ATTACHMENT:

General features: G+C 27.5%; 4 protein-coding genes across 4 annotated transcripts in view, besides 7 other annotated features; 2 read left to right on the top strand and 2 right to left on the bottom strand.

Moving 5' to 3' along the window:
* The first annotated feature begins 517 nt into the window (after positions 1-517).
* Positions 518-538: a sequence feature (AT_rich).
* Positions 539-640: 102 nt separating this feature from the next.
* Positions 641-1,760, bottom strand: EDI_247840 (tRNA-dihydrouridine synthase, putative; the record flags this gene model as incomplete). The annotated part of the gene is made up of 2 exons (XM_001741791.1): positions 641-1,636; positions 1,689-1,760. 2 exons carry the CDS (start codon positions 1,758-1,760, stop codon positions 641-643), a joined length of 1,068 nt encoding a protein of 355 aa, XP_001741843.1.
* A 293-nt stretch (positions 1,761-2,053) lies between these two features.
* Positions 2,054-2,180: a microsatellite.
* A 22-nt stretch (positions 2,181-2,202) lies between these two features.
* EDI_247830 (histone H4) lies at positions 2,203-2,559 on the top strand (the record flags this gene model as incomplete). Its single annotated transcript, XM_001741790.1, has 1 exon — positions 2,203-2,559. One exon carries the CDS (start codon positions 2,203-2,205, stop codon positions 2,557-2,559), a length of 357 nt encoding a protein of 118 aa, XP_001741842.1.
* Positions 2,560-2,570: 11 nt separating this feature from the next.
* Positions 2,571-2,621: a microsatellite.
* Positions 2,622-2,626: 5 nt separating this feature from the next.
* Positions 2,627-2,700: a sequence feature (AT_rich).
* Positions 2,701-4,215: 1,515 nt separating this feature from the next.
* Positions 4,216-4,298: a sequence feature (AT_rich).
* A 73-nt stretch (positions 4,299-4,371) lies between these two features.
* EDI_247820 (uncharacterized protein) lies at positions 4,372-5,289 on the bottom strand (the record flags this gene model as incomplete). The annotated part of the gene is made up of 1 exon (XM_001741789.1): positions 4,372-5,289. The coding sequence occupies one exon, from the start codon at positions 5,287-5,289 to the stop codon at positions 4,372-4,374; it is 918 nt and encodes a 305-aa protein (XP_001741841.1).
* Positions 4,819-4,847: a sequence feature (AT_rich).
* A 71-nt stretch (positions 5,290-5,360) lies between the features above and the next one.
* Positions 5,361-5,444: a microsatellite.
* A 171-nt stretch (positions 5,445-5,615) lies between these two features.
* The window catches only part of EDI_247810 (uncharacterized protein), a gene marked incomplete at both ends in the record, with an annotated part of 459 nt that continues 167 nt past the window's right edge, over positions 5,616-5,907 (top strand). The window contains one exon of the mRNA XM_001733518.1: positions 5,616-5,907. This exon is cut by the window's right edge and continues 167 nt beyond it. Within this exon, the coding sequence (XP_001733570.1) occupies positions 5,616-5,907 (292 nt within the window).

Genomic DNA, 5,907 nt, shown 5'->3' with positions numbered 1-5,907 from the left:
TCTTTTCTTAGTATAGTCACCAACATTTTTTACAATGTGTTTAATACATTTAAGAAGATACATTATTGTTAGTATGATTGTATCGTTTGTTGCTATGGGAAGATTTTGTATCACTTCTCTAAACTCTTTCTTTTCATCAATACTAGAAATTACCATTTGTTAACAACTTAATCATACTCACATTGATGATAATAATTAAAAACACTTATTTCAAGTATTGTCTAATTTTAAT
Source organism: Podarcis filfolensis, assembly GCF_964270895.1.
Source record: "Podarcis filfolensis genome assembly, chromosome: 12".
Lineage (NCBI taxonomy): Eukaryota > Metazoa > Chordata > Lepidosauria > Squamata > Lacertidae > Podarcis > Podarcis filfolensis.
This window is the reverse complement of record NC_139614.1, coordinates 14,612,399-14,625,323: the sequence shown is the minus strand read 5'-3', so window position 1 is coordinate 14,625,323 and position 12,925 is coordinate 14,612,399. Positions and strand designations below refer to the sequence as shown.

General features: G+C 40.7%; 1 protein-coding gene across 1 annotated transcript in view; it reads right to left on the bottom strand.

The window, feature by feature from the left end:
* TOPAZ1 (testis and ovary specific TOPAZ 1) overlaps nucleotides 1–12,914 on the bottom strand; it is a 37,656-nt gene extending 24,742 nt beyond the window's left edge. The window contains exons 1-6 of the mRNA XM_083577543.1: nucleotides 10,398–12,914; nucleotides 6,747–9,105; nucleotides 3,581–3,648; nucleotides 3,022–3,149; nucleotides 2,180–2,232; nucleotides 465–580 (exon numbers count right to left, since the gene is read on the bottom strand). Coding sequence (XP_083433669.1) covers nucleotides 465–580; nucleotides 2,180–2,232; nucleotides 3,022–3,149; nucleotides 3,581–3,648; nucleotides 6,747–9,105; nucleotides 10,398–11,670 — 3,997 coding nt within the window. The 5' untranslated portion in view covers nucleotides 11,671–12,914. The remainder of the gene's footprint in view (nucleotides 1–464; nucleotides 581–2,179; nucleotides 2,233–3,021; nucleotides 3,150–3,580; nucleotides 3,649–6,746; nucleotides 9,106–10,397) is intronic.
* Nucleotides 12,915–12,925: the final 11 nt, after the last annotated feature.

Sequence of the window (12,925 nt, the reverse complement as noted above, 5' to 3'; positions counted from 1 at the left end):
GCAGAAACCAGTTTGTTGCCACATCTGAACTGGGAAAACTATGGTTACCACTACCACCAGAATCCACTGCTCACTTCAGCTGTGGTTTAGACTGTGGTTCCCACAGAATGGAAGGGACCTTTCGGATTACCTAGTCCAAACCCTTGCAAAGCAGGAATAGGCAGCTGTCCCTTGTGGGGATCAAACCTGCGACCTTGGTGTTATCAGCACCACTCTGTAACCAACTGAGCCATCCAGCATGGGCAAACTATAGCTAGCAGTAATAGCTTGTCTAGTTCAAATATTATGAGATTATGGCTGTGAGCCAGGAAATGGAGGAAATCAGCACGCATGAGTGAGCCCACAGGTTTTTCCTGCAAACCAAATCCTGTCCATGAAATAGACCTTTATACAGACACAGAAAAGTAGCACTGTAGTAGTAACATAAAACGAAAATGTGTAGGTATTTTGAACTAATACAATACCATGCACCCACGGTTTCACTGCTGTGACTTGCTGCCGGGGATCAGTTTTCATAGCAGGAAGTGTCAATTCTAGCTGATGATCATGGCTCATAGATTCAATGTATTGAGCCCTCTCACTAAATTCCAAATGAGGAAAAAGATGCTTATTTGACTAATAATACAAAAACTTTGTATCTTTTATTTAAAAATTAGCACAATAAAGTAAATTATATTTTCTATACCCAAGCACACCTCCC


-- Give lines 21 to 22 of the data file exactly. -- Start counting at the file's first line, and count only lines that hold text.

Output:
* Positions 5,361-5,444: a microsatellite.
* A 171-nt stretch (positions 5,445-5,615) lies between these two features.